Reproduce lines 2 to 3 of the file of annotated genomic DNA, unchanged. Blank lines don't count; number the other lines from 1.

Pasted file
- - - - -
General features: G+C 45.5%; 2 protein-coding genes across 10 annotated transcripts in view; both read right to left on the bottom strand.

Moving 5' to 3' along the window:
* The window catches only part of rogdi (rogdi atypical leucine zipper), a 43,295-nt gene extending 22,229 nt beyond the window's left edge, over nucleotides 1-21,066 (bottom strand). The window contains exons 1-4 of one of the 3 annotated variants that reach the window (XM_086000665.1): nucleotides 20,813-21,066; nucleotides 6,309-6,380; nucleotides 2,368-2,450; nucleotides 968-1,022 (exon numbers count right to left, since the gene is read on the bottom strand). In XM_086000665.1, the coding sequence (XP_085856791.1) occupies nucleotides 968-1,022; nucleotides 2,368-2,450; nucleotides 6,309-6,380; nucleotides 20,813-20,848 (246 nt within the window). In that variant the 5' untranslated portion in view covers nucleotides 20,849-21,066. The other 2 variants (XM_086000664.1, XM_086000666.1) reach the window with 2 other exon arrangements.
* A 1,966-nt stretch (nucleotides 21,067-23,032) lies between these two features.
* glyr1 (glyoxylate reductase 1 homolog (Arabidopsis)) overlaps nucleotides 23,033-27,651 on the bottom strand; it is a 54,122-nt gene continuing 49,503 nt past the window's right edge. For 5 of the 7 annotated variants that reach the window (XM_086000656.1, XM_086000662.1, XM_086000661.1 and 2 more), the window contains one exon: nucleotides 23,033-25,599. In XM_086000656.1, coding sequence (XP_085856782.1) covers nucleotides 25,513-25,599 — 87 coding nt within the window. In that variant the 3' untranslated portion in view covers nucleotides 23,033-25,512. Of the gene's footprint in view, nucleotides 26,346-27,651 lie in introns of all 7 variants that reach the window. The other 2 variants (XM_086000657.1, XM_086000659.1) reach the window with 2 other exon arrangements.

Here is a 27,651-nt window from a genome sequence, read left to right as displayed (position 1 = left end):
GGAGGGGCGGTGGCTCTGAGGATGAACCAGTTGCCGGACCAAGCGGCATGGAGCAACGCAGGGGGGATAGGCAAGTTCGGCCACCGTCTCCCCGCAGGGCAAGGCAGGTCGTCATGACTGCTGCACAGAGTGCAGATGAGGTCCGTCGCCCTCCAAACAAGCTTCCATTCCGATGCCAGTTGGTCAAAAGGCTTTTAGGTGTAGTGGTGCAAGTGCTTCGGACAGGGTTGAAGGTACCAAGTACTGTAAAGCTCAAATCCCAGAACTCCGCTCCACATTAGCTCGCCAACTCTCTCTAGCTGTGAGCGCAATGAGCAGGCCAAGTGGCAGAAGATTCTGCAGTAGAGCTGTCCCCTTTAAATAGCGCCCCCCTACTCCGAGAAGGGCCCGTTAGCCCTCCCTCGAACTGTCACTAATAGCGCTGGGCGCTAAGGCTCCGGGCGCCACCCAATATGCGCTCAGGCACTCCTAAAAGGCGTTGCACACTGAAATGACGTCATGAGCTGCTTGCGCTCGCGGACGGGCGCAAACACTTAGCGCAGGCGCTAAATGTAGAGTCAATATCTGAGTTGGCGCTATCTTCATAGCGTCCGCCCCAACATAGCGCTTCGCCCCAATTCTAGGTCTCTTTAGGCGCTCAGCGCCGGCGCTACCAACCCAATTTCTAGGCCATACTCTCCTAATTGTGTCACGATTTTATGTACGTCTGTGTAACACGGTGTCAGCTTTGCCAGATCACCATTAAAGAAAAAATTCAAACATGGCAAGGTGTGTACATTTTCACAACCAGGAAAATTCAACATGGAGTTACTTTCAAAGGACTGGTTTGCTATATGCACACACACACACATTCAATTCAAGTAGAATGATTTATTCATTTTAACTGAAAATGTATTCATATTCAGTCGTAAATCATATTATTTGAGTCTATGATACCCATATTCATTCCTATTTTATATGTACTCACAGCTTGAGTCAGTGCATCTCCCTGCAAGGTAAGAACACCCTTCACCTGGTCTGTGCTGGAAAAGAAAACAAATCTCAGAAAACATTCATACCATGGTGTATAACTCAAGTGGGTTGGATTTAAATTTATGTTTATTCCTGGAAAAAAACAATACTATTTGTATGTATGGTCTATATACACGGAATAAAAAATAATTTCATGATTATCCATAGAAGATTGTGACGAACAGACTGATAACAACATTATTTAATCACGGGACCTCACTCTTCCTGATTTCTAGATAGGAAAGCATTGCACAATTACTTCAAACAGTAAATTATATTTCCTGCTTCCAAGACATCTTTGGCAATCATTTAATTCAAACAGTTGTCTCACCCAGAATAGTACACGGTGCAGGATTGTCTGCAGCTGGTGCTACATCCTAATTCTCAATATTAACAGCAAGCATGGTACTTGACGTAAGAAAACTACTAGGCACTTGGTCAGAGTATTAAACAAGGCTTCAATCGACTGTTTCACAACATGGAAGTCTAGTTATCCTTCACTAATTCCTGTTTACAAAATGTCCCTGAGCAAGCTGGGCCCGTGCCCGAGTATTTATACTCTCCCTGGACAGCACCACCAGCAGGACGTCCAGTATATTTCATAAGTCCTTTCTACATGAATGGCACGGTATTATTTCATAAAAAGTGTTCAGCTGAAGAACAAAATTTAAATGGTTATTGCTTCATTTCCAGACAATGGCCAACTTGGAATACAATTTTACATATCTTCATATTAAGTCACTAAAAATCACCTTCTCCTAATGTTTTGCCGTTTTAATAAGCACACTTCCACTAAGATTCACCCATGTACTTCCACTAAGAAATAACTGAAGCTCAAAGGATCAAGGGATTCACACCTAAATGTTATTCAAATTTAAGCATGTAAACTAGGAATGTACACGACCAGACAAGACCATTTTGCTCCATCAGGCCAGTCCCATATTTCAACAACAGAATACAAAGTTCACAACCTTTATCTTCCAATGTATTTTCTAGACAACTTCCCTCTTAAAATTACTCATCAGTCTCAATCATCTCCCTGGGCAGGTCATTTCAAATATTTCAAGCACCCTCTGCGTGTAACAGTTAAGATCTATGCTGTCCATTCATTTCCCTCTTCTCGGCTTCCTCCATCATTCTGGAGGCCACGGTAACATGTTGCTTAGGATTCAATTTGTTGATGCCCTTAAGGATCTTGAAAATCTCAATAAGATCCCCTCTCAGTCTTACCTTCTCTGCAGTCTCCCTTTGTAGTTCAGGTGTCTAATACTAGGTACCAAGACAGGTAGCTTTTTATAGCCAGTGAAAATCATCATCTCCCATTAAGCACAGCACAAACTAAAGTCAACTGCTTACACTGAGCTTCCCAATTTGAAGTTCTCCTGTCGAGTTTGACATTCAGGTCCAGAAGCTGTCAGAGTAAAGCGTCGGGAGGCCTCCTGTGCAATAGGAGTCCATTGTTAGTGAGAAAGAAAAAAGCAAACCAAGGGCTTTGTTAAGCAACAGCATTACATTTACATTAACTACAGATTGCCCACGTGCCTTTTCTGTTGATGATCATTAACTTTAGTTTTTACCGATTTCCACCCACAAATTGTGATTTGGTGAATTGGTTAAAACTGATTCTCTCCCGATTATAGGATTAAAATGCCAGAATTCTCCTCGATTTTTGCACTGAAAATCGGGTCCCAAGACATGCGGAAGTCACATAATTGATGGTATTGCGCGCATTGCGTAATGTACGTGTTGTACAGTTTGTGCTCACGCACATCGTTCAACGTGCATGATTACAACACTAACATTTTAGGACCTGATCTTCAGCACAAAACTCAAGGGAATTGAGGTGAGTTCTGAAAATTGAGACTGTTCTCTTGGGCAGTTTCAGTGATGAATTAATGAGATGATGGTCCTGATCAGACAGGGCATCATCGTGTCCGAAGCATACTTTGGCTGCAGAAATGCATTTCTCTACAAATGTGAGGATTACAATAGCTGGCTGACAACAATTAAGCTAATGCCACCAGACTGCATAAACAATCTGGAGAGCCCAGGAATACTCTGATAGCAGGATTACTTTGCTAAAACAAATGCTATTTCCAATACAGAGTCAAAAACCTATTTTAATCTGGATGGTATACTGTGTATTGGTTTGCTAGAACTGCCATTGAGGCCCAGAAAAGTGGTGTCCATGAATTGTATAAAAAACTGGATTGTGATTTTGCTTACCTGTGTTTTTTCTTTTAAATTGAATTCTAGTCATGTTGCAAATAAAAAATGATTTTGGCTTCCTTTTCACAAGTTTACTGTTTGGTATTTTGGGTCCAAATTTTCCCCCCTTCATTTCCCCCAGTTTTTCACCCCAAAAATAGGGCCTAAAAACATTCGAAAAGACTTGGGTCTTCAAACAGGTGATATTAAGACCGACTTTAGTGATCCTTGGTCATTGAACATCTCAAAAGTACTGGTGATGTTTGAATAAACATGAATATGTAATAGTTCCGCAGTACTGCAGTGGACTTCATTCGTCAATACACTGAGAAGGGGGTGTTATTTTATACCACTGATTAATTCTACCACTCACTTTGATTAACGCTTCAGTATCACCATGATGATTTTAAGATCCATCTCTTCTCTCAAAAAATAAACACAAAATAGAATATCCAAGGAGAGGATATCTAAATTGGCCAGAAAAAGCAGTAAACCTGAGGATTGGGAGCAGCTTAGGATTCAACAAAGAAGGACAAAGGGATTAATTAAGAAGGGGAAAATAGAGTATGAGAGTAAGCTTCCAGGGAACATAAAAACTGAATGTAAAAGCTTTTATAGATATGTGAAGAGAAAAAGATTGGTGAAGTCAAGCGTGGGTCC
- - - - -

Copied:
Moving 5' to 3' along the window:
* The window catches only part of rogdi (rogdi atypical leucine zipper), a 43,295-nt gene extending 22,229 nt beyond the window's left edge, over nucleotides 1-21,066 (bottom strand). The window contains exons 1-4 of one of the 3 annotated variants that reach the window (XM_086000665.1): nucleotides 20,813-21,066; nucleotides 6,309-6,380; nucleotides 2,368-2,450; nucleotides 968-1,022 (exon numbers count right to left, since the gene is read on the bottom strand). In XM_086000665.1, the coding sequence (XP_085856791.1) occupies nucleotides 968-1,022; nucleotides 2,368-2,450; nucleotides 6,309-6,380; nucleotides 20,813-20,848 (246 nt within the window). In that variant the 5' untranslated portion in view covers nucleotides 20,849-21,066. The other 2 variants (XM_086000664.1, XM_086000666.1) reach the window with 2 other exon arrangements.